Direct Action Training Series

Los Angeles, CA – Sunday, 2/19
Washington, DC – Saturday, 2/25
New York, NY – Sunday, 2/26
Boston, MA – Saturday, 3/4
Philadelphia, PA – Sunday, 3/5
Bay Area – Saturday, 3/18
Seattle, WA – Sunday, 3/19
Chicago, IL – Saturday, 4/1

All trainings are from 10:00 a.m. to 4:00 p.m.
Please plan to attend for the entire time. Lunch will be provided.
Sign up at bit.ly/datrainings.
We will follow up with the exact location of the training via email.

Thank You for Supporting our Plans for Next Year

Thanks for your support on Giving Tuesday!

It’s not too late to give! Donate at www.nqapia.org/donate.

Thanks to #GivingTuesday, 52 people donated online for a total of $5,055! Thank you so much for your generous support. This means that we are more than halfway to our end-of-year goal!

We're halfway to our end-of-year fundraising goal!
If you haven’t donated, will you please support our lesbian, gay, bisexual, and transgender (LGBTQ) Asian American, South Asian, Southeast Asian, and Pacific Islander (AAPI) community for 2017?

After the November election, it’s so important that we continue to support each other and ramp up the work we do for our community. Here is what your donation will support:

 

Attorney Referral Network

With a variety of precautions to take before and after the inauguration, we are growing our attorney referral network. If you need help now, find an attorney here. If you’d like to volunteer to help, we are still accepting attorneys.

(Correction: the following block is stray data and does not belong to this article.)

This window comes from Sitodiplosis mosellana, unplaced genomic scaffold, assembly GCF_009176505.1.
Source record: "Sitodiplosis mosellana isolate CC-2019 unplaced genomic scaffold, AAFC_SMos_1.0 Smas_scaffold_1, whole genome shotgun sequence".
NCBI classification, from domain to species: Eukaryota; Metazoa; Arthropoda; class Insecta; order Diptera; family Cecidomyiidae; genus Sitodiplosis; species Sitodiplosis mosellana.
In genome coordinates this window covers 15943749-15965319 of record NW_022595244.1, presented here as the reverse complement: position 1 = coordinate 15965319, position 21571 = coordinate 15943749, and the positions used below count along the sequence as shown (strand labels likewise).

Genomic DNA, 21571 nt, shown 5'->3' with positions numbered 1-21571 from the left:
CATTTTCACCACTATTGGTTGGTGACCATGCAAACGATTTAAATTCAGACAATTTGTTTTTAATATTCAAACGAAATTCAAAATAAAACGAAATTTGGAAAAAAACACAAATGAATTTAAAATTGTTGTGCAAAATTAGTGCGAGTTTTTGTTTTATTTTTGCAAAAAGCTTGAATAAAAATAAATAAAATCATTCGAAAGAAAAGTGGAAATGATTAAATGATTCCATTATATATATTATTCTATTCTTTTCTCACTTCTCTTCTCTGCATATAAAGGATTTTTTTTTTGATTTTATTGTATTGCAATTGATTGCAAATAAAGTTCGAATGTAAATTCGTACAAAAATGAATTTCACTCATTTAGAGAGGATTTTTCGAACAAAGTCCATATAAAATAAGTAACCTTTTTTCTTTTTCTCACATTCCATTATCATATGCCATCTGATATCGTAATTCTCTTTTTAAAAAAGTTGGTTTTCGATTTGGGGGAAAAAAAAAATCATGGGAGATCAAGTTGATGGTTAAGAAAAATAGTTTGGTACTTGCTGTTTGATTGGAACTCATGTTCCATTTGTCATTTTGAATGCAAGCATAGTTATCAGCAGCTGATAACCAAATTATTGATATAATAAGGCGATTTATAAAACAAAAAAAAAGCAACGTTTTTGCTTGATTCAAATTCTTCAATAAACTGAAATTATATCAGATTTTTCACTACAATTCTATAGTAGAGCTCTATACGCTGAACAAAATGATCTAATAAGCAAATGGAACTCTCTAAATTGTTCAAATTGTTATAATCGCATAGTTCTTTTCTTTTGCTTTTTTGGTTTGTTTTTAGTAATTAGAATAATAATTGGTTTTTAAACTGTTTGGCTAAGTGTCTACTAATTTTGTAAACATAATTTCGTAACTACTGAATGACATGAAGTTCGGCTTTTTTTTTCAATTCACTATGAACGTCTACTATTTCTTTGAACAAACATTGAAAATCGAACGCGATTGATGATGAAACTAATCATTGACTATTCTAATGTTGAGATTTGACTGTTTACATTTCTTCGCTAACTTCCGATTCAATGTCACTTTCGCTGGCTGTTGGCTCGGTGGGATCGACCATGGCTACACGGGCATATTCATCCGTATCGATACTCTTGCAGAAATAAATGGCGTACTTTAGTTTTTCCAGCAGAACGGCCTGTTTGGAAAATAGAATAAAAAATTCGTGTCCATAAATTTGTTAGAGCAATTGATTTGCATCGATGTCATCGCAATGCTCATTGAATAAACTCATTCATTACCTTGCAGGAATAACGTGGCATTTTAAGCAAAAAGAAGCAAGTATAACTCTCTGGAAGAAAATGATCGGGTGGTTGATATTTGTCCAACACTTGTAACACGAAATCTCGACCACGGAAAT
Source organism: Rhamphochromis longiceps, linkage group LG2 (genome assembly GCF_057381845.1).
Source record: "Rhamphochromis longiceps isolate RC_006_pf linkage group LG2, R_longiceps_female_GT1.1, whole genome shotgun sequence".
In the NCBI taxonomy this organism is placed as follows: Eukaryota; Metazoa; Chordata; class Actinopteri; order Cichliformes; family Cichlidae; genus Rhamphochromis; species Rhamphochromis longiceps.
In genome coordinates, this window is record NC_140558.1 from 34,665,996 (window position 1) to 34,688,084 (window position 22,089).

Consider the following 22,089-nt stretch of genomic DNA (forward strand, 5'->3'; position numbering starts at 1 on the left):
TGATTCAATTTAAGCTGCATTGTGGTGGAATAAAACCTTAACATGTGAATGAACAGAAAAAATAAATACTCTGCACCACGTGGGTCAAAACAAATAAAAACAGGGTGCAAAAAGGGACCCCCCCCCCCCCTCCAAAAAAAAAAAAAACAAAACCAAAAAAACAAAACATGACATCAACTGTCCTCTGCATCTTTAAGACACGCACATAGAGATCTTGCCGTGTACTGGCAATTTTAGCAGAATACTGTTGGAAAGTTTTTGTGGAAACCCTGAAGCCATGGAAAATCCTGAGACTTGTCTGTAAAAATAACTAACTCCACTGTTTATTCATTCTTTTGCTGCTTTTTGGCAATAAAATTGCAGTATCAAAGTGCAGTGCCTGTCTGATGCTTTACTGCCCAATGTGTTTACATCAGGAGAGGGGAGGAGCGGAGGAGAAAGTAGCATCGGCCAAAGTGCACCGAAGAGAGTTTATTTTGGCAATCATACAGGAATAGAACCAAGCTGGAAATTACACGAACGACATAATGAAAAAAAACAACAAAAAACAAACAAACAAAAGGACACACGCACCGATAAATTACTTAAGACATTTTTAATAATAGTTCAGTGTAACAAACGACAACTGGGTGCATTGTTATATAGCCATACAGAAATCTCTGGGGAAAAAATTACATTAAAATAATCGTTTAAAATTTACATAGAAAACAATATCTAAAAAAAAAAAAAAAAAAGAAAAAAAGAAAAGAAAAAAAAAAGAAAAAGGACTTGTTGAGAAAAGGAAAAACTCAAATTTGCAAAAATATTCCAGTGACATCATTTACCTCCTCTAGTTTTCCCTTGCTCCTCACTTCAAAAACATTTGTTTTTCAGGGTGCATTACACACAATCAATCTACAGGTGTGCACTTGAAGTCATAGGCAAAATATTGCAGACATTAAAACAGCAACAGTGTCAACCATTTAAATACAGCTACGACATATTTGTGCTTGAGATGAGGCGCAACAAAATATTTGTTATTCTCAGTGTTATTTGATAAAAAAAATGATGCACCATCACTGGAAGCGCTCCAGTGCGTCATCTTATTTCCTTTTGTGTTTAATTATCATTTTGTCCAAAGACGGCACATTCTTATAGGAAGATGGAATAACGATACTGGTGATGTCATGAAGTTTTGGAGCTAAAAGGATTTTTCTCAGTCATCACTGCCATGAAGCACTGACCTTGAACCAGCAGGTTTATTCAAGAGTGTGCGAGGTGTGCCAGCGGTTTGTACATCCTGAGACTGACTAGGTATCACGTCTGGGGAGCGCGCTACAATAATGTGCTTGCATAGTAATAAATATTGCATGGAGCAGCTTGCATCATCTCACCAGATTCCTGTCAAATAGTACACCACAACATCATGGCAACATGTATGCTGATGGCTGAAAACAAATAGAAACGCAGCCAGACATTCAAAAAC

Racial Justice Convening

We will host a convening of racial justice activists, tentatively in Washington, DC in May. We are excited to plan more with our federation members to have another provocative action like#15YearsLater.

Regional Summits

Four Regional Summits will provide growth, support, and leadership opportunities relevant to your area, and we bridge these experiences with our national work.

  • South will be in Houston, TX in April
  • West Coast will be in Fresno, CA in July
  • Midwest will be in Chicago, IL in August
  • East Coast will be in Boston, MA in October

We need your help to support each other with love and resources, to respond to hateful rhetoric, and to fight hard for our LGBTQ AAPI community.

Will you help us raise $10,000?

All donations to NQAPIA are tax-deductible!
Donate online, or mail a check to NQAPIA at 233 5th Avenue, Suite 4A, New York, NY 10016.

Thank you for your support of the LGBTQ AAPI community. We can’t do this without you.

Showing Up in Solidarity #15YearsLater: Reflections from our Accomplices & Family

This past Sunday, on the 15th anniversary of 9/11, over 60 people created mock checkpoints across Washington, D.C. and shut down the intersection of 14th St and U St NW for two hours. As queer and trans Muslims and South Asians, we demanded an end to the legalized profiling of our people, especially by Secretary Jeh Johnson and the Department of Homeland Security.

Our partners, accomplices, and political family showed up in solidarity. They recognized that our movements for freedom are deeply connected. They recognized themselves in our struggles, and showed up in deep solidarity for our collective liberation. Here, in their own words, they explain why they took part in our #15YearsLater action, and their vision for our shared liberation.

***

#15YearsLater Black Muslim Lives Matter PC: Nate Atwell

Angela Peoples, GetEQUAL – PC: Nate Atwell

Angela Peoples, GetEQUAL: